But what if the right solution is the boring, costly one, in terms of both dollars and days? The Nuggets have already done the most sane thing they could in this offseason by declining Nikola Jokic’s team option year and working on signing him to a max deal to lock him up for the long term. That obviously starts the clock on a more-expensive contract for Jokic this year right as the Nuggets hit the costs of several deals coming back around. Veteran forwards Wilson Chandler and Darrell Arthur wisely took advantage of their player option years, and suddenly Denver finds itself trying to find room to sign all of the players they they’d like to, worrying about the high costs of the players who may not see a ton of floor time. If the Nuggets are able to get one of the Chandler/Arthur/Kenneth Faried contracts shipped off to another team, odds are good it will come at the cost of at least one of the high-potential youngsters who do not make up that Core Four. A price many think worth paying, but sad to see the potential go with so many of those veteran contracts near fruition.

And that’s the rub. Chandler, Faried, and Arthur all come off of the books after this next season. Just those three players comprise a little north of 34 million of this next season’s cap. And though that’s a lot of cheddar for where those three project for next season’s plans, Chandler could be a valuable bridge between today and a healthier Porter, and should be playing his guts out as he works for his next contract. Faried has repeatedly shown his worth to the Nuggets, brings a ton of energy to the floor, and plays exceptionally with Jokic if a need should arise. He simply finds himself the odd man out in the current lineup. Arthur brings what’s left of his knees, and value as a veteran voice for a very young squad. The salaries of those three players salaries make it tough for Denver to swallow the pill that they’d far prefer to take, in re-signing Will Barton. The Thrill regularly finds himself in the top-tier of sixth-man conversations, and has proven to be a difference-maker for these Nuggets. He could be even more effective next season, if Denver were able to get him back into spots where he’s most comfortable and excels, forgoing the lumps and bumps of playing positions one through three last season, sometimes on the same night. Such a step might even mitigate things for Barton’s biggest detractors.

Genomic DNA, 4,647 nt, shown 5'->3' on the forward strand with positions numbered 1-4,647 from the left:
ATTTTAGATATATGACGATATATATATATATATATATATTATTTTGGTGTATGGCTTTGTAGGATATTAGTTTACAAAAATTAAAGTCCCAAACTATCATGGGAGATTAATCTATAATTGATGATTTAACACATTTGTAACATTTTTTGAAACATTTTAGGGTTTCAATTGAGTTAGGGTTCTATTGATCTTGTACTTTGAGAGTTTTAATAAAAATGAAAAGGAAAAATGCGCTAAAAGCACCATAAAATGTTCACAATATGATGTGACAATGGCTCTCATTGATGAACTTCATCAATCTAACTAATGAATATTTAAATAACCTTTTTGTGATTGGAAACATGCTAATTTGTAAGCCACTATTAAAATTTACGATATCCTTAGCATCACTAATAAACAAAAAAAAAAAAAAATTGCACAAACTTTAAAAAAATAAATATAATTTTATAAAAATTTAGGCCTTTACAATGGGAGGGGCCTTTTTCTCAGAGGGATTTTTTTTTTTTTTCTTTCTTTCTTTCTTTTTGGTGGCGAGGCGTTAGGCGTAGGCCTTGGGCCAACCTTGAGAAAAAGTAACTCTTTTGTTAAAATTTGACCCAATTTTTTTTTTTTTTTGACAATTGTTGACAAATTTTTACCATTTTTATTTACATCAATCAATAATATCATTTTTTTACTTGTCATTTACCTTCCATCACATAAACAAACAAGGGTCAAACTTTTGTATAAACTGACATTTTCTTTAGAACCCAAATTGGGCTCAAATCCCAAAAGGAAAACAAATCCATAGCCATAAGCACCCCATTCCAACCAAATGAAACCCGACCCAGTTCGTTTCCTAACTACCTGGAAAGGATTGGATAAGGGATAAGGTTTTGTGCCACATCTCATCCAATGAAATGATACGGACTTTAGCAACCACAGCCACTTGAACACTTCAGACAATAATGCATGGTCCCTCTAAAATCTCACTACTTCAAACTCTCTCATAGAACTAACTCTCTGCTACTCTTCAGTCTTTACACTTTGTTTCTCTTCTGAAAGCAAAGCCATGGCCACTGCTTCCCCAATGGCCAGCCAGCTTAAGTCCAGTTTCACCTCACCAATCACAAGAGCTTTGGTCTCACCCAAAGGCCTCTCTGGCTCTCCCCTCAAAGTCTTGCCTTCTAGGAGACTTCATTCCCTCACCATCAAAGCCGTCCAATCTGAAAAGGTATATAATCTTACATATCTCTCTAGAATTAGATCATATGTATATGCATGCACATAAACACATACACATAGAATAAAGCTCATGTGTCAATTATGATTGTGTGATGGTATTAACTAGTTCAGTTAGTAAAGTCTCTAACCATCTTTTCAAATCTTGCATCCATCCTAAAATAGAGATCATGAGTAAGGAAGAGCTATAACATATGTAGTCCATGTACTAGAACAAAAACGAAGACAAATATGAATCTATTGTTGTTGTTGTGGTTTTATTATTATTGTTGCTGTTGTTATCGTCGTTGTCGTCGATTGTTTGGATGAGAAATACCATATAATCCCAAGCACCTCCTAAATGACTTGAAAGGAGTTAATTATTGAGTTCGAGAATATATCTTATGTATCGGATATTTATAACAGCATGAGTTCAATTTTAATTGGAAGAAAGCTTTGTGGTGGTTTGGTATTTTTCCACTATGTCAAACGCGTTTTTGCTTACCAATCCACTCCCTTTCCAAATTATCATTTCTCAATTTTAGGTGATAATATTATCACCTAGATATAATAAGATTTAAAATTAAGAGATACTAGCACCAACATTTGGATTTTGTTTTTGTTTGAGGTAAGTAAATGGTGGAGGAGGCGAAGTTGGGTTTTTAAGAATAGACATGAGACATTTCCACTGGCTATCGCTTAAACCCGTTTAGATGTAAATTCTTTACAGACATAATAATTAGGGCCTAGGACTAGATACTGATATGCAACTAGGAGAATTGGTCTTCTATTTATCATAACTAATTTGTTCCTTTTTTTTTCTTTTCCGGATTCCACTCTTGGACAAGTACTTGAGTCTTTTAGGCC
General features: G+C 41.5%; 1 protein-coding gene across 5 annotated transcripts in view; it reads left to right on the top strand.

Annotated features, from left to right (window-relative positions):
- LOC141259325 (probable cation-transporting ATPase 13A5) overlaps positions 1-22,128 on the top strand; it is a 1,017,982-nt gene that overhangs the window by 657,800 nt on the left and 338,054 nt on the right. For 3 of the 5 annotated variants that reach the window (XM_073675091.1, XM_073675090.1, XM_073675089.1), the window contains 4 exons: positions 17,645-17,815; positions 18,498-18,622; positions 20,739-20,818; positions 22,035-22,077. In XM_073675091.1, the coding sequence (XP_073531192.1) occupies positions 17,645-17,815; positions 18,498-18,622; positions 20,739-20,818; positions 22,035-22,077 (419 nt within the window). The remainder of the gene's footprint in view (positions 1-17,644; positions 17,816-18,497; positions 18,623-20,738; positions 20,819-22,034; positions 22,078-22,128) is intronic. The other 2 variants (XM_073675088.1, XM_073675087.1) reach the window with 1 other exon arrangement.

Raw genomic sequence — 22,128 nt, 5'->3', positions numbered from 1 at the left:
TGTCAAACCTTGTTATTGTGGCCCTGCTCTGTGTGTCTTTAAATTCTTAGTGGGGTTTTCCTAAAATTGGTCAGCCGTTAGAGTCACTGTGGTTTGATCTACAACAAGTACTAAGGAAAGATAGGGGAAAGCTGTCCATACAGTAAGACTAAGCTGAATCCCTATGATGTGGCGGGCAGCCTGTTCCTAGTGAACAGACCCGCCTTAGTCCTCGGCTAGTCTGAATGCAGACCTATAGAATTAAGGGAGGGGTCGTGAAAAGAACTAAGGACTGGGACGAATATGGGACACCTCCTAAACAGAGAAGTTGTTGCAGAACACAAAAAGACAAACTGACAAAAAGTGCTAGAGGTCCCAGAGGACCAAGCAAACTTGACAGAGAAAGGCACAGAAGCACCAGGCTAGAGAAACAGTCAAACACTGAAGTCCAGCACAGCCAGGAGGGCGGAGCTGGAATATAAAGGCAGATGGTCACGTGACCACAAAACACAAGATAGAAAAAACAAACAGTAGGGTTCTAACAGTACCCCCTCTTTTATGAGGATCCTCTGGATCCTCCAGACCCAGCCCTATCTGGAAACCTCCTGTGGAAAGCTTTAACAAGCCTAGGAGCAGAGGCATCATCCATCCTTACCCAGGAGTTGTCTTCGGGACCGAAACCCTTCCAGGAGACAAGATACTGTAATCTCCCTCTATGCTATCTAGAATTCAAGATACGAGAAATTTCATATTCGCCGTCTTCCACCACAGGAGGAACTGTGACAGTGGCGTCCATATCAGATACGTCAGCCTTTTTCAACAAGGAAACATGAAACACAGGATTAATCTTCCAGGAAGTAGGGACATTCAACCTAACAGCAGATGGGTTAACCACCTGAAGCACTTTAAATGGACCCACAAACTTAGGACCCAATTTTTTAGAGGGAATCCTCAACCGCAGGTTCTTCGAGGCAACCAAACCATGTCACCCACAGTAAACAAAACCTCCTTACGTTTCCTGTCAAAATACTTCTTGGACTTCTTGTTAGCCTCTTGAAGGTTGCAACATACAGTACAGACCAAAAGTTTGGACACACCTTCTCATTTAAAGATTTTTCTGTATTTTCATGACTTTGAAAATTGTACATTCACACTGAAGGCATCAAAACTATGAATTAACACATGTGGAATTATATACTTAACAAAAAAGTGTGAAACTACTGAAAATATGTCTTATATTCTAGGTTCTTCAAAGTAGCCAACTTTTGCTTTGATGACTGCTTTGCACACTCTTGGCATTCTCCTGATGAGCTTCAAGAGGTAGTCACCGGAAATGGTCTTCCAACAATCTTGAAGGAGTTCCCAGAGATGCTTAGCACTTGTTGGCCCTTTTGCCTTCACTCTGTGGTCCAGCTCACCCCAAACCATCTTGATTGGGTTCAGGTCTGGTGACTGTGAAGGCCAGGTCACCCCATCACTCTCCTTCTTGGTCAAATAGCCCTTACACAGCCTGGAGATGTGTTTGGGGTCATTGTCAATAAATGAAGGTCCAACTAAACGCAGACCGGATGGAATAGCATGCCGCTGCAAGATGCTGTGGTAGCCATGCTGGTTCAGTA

What if the smartest wager for the long haul is to go in the hole? As averse as the Denver Nuggets and Kroenke Sports often shown themselves to be in paying unneccessary luxury tax, is the smart bet this time one similar to Buffett’s? Where you come out of the gates with a tough pill to swallow, but with a long-term goal in mind. Is the smart play to sign Barton, do your best to offload desired salaries as you can by the trade deadline, and take whatever cap/tax hit comes this next season for what you cannot. In that case, maybe you find yourself on the far side of this season with the guys you want to be playing at the cost you want to be paying. As ugly as it sounds for 2018-19, it certainly has it’s appeal on the far horizon, just like that smart elderly gent in Omaha.

Oh, and about Buffett’s bet. He had a strong feeling he was staring into the teeth of a housing bubble about to burst, and said as much at that same conference where he welcomed a wager. Knowing that the horse he was about to bet on would be directly tied to the steep curve that followed, Buffett made his bet anyway. He bet on what he’d seen in the data historically, understanding that the nature of his wager gave him time to right the course back to the norm. He wasn’t quite halfway into the decade-long bet when his fund overtook the hedge fund’s best effort. It was a lead he would never relinquish. Though the bet didn’t officially ended four months ago, the hedge fund called for mercy a year prior, acknowledging the bet was lost. When all was said and done, Buffett’s outlay had earned him an average of 7.7% return, where the hedge fund realized less than a third of that (2.2%) after all of the fees associated. The safe and boring bet ended up being the right one over the long haul. Buffett’s S&P bet outperformed even his own expectations to a point that he was able to give his charity, Girls Inc. of Omaha over double what he’d expected to, in excess of 2.2 million dollars.

Could our long bet prove so profitable? What’s the right way forward, Nuggets Nation? Assuming the Nuggets cannot shed only the salary they want, is it worth taking the hit in the short term to keep everything you want long-term, or is it worth sweetening the pot to others to get the relief we need now?

This content is no longer available.